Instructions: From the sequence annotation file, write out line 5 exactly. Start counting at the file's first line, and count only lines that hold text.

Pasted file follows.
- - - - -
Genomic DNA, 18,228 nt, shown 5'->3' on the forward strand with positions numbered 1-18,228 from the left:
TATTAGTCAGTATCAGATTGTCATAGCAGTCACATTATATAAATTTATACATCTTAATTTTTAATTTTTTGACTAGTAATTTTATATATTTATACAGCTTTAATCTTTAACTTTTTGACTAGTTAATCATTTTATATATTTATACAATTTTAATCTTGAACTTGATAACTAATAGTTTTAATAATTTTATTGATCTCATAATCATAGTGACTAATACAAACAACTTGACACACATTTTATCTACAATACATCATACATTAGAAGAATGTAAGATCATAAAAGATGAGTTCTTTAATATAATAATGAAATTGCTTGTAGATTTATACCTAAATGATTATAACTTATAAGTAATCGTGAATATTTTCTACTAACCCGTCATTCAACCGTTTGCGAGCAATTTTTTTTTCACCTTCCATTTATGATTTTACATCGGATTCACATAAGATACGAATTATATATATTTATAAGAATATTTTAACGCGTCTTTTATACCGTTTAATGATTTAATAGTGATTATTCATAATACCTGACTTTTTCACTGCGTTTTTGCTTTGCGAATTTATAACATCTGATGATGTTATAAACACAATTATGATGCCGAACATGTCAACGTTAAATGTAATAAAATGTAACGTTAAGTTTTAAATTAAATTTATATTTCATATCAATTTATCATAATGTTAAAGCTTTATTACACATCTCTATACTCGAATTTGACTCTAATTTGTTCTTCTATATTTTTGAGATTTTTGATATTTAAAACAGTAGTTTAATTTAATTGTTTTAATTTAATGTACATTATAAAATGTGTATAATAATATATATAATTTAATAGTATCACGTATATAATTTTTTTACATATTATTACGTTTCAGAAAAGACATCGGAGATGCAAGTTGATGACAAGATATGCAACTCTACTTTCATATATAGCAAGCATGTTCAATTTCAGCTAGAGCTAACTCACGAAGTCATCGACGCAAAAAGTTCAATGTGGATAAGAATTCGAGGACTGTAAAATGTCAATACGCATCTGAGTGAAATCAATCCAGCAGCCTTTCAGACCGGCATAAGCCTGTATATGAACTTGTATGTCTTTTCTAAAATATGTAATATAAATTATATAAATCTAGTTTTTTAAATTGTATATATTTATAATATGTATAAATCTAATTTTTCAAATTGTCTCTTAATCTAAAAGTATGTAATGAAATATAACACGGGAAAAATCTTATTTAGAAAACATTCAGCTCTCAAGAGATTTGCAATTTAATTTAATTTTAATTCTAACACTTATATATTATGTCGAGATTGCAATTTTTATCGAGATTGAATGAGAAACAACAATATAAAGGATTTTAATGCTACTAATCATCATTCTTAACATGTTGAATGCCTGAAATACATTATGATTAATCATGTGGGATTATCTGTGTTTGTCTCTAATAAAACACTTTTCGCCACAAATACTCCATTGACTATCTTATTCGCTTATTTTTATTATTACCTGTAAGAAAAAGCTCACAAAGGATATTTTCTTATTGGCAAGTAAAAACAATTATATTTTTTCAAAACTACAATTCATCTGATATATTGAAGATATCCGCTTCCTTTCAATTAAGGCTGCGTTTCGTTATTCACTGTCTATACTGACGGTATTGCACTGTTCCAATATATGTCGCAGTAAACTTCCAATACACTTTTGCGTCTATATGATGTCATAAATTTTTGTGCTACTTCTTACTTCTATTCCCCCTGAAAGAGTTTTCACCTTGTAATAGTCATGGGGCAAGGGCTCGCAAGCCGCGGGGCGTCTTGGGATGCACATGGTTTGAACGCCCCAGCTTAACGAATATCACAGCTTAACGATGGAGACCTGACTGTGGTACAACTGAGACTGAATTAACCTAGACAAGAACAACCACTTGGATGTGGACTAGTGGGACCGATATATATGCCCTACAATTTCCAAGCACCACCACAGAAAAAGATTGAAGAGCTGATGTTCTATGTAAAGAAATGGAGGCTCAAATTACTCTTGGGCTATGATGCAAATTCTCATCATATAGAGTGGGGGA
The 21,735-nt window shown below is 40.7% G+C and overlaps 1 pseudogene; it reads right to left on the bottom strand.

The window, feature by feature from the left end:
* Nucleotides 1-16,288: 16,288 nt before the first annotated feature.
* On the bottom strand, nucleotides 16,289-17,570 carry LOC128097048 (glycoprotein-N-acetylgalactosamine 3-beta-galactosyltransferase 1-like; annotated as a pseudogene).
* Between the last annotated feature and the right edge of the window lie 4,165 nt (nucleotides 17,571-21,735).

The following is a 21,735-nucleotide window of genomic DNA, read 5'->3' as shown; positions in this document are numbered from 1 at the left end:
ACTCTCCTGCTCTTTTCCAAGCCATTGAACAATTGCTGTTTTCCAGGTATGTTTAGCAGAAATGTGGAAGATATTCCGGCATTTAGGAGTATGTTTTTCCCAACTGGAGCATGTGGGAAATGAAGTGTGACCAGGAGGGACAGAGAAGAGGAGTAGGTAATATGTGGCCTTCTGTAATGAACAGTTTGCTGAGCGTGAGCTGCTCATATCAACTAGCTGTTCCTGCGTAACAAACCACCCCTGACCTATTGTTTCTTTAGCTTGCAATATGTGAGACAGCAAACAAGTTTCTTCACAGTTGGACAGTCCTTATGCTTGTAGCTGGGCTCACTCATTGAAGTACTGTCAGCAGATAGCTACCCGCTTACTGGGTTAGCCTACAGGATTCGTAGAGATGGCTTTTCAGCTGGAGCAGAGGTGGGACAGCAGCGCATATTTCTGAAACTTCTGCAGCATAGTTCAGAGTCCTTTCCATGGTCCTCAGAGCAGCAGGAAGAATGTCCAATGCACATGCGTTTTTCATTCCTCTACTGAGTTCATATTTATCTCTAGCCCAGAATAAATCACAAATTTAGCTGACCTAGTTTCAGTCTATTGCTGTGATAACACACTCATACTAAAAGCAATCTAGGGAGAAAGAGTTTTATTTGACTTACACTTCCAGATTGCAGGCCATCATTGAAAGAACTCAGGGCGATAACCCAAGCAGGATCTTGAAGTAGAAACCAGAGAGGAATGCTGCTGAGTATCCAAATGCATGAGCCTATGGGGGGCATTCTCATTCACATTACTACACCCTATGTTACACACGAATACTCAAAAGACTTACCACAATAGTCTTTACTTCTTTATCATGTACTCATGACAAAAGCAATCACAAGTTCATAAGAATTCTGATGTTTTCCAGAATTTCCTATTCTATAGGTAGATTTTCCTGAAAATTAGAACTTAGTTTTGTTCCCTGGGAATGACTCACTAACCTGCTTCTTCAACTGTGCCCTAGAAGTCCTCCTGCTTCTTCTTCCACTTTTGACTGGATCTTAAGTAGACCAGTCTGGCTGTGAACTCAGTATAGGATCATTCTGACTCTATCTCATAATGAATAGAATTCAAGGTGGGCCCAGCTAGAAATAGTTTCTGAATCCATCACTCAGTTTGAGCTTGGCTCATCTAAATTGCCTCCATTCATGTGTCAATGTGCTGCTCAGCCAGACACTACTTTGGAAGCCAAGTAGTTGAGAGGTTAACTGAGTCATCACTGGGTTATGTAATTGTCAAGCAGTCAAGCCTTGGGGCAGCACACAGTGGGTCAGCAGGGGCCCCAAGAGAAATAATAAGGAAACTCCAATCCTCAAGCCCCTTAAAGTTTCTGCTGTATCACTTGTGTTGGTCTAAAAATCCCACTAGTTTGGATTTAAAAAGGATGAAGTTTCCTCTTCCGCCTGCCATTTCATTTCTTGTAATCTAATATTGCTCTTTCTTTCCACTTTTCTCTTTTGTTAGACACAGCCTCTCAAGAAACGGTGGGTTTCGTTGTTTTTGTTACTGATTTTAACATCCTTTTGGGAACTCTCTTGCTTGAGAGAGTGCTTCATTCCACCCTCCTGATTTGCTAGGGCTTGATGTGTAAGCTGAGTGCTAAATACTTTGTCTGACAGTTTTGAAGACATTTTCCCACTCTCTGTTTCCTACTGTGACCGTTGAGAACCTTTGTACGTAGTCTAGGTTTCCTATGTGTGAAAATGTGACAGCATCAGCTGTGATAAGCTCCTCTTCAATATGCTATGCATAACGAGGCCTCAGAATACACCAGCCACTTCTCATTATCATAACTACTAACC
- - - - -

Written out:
* Nucleotides 1-16,288: 16,288 nt before the first annotated feature.